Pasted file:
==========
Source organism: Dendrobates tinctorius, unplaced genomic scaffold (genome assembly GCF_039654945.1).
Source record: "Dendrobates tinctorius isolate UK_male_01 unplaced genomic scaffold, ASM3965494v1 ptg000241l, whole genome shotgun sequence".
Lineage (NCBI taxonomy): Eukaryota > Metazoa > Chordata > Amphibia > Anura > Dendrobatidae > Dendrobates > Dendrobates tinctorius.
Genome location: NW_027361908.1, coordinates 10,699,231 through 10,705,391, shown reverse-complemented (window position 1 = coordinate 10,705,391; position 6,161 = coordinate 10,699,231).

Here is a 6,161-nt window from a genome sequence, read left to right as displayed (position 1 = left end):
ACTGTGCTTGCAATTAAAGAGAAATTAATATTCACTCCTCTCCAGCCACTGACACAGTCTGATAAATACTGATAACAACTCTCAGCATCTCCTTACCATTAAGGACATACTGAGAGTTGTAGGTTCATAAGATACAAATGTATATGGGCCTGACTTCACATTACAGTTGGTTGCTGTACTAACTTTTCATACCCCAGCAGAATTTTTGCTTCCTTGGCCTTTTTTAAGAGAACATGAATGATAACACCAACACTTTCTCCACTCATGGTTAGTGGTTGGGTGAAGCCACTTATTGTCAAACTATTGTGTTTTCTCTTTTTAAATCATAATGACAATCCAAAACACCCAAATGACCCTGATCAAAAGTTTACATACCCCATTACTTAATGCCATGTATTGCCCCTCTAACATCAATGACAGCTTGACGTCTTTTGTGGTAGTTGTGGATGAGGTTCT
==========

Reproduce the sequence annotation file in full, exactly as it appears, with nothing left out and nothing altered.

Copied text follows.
Source organism: Dendrobates tinctorius, unplaced genomic scaffold (genome assembly GCF_039654945.1).
Source record: "Dendrobates tinctorius isolate UK_male_01 unplaced genomic scaffold, ASM3965494v1 ptg000241l, whole genome shotgun sequence".
Lineage (NCBI taxonomy): Eukaryota > Metazoa > Chordata > Amphibia > Anura > Dendrobatidae > Dendrobates > Dendrobates tinctorius.
Genome location: NW_027361908.1, coordinates 10,699,231 through 10,705,391, shown reverse-complemented (window position 1 = coordinate 10,705,391; position 6,161 = coordinate 10,699,231).

Here is a 6,161-nt window from a genome sequence, read left to right as displayed (position 1 = left end):
ACTGTGCTTGCAATTAAAGAGAAATTAATATTCACTCCTCTCCAGCCACTGACACAGTCTGATAAATACTGATAACAACTCTCAGCATCTCCTTACCATTAAGGACATACTGAGAGTTGTAGGTTCATAAGATACAAATGTATATGGGCCTGACTTCACATTACAGTTGGTTGCTGTACTAACTTTTCATACCCCAGCAGAATTTTTGCTTCCTTGGCCTTTTTTAAGAGAACATGAATGATAACACCAACACTTTCTCCACTCATGGTTAGTGGTTGGGTGAAGCCACTTATTGTCAAACTATTGTGTTTTCTCTTTTTAAATCATAATGACAATCCAAAACACCCAAATGACCCTGATCAAAAGTTTACATACCCCATTACTTAATGCCATGTATTGCCCCTCTAACATCAATGACAGCTTGACGTCTTTTGTGGTAGTTGTGGATGAGGTTCT